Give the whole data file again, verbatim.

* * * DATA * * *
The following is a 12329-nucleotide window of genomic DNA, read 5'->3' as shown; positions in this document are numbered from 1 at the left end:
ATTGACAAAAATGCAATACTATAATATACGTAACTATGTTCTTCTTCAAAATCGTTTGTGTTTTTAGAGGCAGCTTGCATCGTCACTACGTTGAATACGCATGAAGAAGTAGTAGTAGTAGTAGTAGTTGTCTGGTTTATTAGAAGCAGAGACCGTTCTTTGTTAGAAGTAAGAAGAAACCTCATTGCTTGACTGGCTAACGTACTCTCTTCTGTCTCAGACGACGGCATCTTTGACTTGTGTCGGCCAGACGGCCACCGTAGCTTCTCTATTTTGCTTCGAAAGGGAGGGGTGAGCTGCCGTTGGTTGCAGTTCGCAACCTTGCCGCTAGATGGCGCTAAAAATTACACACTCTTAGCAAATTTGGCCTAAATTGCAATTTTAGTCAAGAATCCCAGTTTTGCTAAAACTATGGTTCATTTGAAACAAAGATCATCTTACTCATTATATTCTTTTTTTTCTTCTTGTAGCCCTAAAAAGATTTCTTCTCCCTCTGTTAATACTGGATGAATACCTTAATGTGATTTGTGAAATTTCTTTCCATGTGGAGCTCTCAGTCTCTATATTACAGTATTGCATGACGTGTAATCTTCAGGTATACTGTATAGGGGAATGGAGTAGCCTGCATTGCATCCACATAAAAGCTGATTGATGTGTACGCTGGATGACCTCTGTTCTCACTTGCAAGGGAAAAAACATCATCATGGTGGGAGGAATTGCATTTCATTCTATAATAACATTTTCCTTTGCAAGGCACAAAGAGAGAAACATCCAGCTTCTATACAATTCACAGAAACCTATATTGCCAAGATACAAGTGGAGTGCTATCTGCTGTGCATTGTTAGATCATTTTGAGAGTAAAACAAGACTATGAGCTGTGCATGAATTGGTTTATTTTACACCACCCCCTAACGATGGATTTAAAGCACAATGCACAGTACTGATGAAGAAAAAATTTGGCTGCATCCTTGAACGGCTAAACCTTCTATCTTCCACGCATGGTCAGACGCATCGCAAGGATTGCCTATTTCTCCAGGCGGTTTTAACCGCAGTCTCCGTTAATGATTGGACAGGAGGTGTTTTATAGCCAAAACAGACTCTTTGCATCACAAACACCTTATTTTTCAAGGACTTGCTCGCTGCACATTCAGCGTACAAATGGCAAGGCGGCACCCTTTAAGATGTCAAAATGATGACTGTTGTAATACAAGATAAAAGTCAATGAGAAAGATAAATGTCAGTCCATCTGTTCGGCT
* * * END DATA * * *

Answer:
The following is a 12329-nucleotide window of genomic DNA, read 5'->3' as shown; positions in this document are numbered from 1 at the left end:
ATTGACAAAAATGCAATACTATAATATACGTAACTATGTTCTTCTTCAAAATCGTTTGTGTTTTTAGAGGCAGCTTGCATCGTCACTACGTTGAATACGCATGAAGAAGTAGTAGTAGTAGTAGTAGTTGTCTGGTTTATTAGAAGCAGAGACCGTTCTTTGTTAGAAGTAAGAAGAAACCTCATTGCTTGACTGGCTAACGTACTCTCTTCTGTCTCAGACGACGGCATCTTTGACTTGTGTCGGCCAGACGGCCACCGTAGCTTCTCTATTTTGCTTCGAAAGGGAGGGGTGAGCTGCCGTTGGTTGCAGTTCGCAACCTTGCCGCTAGATGGCGCTAAAAATTACACACTCTTAGCAAATTTGGCCTAAATTGCAATTTTAGTCAAGAATCCCAGTTTTGCTAAAACTATGGTTCATTTGAAACAAAGATCATCTTACTCATTATATTCTTTTTTTTCTTCTTGTAGCCCTAAAAAGATTTCTTCTCCCTCTGTTAATACTGGATGAATACCTTAATGTGATTTGTGAAATTTCTTTCCATGTGGAGCTCTCAGTCTCTATATTACAGTATTGCATGACGTGTAATCTTCAGGTATACTGTATAGGGGAATGGAGTAGCCTGCATTGCATCCACATAAAAGCTGATTGATGTGTACGCTGGATGACCTCTGTTCTCACTTGCAAGGGAAAAAACATCATCATGGTGGGAGGAATTGCATTTCATTCTATAATAACATTTTCCTTTGCAAGGCACAAAGAGAGAAACATCCAGCTTCTATACAATTCACAGAAACCTATATTGCCAAGATACAAGTGGAGTGCTATCTGCTGTGCATTGTTAGATCATTTTGAGAGTAAAACAAGACTATGAGCTGTGCATGAATTGGTTTATTTTACACCACCCCCTAACGATGGATTTAAAGCACAATGCACAGTACTGATGAAGAAAAAATTTGGCTGCATCCTTGAACGGCTAAACCTTCTATCTTCCACGCATGGTCAGACGCATCGCAAGGATTGCCTATTTCTCCAGGCGGTTTTAACCGCAGTCTCCGTTAATGATTGGACAGGAGGTGTTTTATAGCCAAAACAGACTCTTTGCATCACAAACACCTTATTTTTCAAGGACTTGCTCGCTGCACATTCAGCGTACAAATGGCAAGGCGGCACCCTTTAAGATGTCAAAATGATGACTGTTGTAATACAAGATAAAAGTCAATGAGAAAGATAAATGTCAGTCCATCTGTTCGGCT